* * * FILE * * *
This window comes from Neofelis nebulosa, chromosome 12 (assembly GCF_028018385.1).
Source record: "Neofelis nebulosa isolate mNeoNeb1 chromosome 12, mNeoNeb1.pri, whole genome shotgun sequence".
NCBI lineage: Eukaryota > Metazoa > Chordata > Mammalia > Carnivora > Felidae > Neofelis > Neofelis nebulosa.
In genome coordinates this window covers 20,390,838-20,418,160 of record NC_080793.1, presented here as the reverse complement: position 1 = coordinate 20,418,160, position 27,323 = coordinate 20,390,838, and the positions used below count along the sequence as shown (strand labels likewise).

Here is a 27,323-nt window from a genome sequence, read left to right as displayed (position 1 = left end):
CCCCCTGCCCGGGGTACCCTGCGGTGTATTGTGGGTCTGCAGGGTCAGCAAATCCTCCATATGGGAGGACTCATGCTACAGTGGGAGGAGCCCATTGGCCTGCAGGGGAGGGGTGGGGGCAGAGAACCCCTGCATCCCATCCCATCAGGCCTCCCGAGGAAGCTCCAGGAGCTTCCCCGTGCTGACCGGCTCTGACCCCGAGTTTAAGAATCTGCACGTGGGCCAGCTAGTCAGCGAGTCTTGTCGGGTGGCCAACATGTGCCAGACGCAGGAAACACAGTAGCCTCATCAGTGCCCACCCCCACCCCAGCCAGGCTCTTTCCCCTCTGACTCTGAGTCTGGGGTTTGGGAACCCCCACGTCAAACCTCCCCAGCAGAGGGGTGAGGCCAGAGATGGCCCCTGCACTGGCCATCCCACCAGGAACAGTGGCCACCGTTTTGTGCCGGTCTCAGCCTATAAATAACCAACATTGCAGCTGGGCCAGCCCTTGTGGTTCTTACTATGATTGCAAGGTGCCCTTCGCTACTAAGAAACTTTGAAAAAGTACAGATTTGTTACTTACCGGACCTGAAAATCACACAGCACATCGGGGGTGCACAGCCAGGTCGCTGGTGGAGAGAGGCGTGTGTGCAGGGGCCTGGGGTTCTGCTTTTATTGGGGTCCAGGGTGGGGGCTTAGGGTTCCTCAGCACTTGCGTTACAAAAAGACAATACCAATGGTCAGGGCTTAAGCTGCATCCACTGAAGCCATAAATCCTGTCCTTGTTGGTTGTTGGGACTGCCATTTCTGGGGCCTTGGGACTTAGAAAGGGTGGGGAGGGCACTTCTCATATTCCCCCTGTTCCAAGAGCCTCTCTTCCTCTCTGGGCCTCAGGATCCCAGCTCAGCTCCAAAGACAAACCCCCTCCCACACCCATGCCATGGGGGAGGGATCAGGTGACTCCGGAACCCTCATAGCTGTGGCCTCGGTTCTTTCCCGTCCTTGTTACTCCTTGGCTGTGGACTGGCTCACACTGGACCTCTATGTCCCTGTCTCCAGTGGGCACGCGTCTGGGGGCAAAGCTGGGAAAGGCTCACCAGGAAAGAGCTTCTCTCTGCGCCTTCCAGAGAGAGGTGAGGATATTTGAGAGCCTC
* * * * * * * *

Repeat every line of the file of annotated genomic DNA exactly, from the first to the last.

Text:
This window comes from Neofelis nebulosa, chromosome 12 (assembly GCF_028018385.1).
Source record: "Neofelis nebulosa isolate mNeoNeb1 chromosome 12, mNeoNeb1.pri, whole genome shotgun sequence".
NCBI lineage: Eukaryota > Metazoa > Chordata > Mammalia > Carnivora > Felidae > Neofelis > Neofelis nebulosa.
In genome coordinates this window covers 20,390,838-20,418,160 of record NC_080793.1, presented here as the reverse complement: position 1 = coordinate 20,418,160, position 27,323 = coordinate 20,390,838, and the positions used below count along the sequence as shown (strand labels likewise).

Here is a 27,323-nt window from a genome sequence, read left to right as displayed (position 1 = left end):
CCCCCTGCCCGGGGTACCCTGCGGTGTATTGTGGGTCTGCAGGGTCAGCAAATCCTCCATATGGGAGGACTCATGCTACAGTGGGAGGAGCCCATTGGCCTGCAGGGGAGGGGTGGGGGCAGAGAACCCCTGCATCCCATCCCATCAGGCCTCCCGAGGAAGCTCCAGGAGCTTCCCCGTGCTGACCGGCTCTGACCCCGAGTTTAAGAATCTGCACGTGGGCCAGCTAGTCAGCGAGTCTTGTCGGGTGGCCAACATGTGCCAGACGCAGGAAACACAGTAGCCTCATCAGTGCCCACCCCCACCCCAGCCAGGCTCTTTCCCCTCTGACTCTGAGTCTGGGGTTTGGGAACCCCCACGTCAAACCTCCCCAGCAGAGGGGTGAGGCCAGAGATGGCCCCTGCACTGGCCATCCCACCAGGAACAGTGGCCACCGTTTTGTGCCGGTCTCAGCCTATAAATAACCAACATTGCAGCTGGGCCAGCCCTTGTGGTTCTTACTATGATTGCAAGGTGCCCTTCGCTACTAAGAAACTTTGAAAAAGTACAGATTTGTTACTTACCGGACCTGAAAATCACACAGCACATCGGGGGTGCACAGCCAGGTCGCTGGTGGAGAGAGGCGTGTGTGCAGGGGCCTGGGGTTCTGCTTTTATTGGGGTCCAGGGTGGGGGCTTAGGGTTCCTCAGCACTTGCGTTACAAAAAGACAATACCAATGGTCAGGGCTTAAGCTGCATCCACTGAAGCCATAAATCCTGTCCTTGTTGGTTGTTGGGACTGCCATTTCTGGGGCCTTGGGACTTAGAAAGGGTGGGGAGGGCACTTCTCATATTCCCCCTGTTCCAAGAGCCTCTCTTCCTCTCTGGGCCTCAGGATCCCAGCTCAGCTCCAAAGACAAACCCCCTCCCACACCCATGCCATGGGGGAGGGATCAGGTGACTCCGGAACCCTCATAGCTGTGGCCTCGGTTCTTTCCCGTCCTTGTTACTCCTTGGCTGTGGACTGGCTCACACTGGACCTCTATGTCCCTGTCTCCAGTGGGCACGCGTCTGGGGGCAAAGCTGGGAAAGGCTCACCAGGAAAGAGCTTCTCTCTGCGCCTTCCAGAGAGAGGTGAGGATATTTGAGAGCCTC